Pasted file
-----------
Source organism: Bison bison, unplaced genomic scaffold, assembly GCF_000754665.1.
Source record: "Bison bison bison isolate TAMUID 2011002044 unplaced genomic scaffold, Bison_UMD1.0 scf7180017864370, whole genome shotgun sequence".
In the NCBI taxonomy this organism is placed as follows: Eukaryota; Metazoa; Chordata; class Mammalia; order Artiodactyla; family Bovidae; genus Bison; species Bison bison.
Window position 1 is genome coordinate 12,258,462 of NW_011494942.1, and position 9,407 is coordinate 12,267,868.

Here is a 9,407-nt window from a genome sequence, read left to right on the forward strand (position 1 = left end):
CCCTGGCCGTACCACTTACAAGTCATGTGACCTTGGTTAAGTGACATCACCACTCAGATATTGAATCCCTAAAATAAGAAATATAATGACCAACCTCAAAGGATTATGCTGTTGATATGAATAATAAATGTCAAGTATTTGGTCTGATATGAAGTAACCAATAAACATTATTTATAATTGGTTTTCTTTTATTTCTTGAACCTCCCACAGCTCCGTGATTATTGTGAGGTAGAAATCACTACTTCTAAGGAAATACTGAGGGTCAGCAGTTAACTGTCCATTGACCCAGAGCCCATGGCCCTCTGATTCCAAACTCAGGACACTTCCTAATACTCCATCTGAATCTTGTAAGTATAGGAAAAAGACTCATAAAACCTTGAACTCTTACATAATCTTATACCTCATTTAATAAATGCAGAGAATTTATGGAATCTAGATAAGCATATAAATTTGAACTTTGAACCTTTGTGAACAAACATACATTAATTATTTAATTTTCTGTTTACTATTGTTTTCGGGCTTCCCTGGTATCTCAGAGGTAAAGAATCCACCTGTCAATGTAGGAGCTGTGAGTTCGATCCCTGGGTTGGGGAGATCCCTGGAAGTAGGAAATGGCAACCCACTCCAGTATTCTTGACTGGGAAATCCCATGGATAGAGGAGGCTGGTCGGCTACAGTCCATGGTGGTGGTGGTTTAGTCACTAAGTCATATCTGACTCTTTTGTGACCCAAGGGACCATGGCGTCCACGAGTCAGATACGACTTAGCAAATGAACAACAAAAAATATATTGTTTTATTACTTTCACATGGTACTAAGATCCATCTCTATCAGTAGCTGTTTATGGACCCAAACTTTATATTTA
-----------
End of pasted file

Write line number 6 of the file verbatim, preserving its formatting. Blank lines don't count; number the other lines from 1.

CCCTGGCCGTACCACTTACAAGTCATGTGACCTTGGTTAAGTGACATCACCACTCAGATATTGAATCCCTAAAATAAGAAATATAATGACCAACCTCAAAGGATTATGCTGTTGATATGAATAATAAATGTCAAGTATTTGGTCTGATATGAAGTAACCAATAAACATTATTTATAATTGGTTTTCTTTTATTTCTTGAACCTCCCACAGCTCCGTGATTATTGTGAGGTAGAAATCACTACTTCTAAGGAAATACTGAGGGTCAGCAGTTAACTGTCCATTGACCCAGAGCCCATGGCCCTCTGATTCCAAACTCAGGACACTTCCTAATACTCCATCTGAATCTTGTAAGTATAGGAAAAAGACTCATAAAACCTTGAACTCTTACATAATCTTATACCTCATTTAATAAATGCAGAGAATTTATGGAATCTAGATAAGCATATAAATTTGAACTTTGAACCTTTGTGAACAAACATACATTAATTATTTAATTTTCTGTTTACTATTGTTTTCGGGCTTCCCTGGTATCTCAGAGGTAAAGAATCCACCTGTCAATGTAGGAGCTGTGAGTTCGATCCCTGGGTTGGGGAGATCCCTGGAAGTAGGAAATGGCAACCCACTCCAGTATTCTTGACTGGGAAATCCCATGGATAGAGGAGGCTGGTCGGCTACAGTCCATGGTGGTGGTGGTTTAGTCACTAAGTCATATCTGACTCTTTTGTGACCCAAGGGACCATGGCGTCCACGAGTCAGATACGACTTAGCAAATGAACAACAAAAAATATATTGTTTTATTACTTTCACATGGTACTAAGATCCATCTCTATCAGTAGCTGTTTATGGACCCAAACTTTATATTTA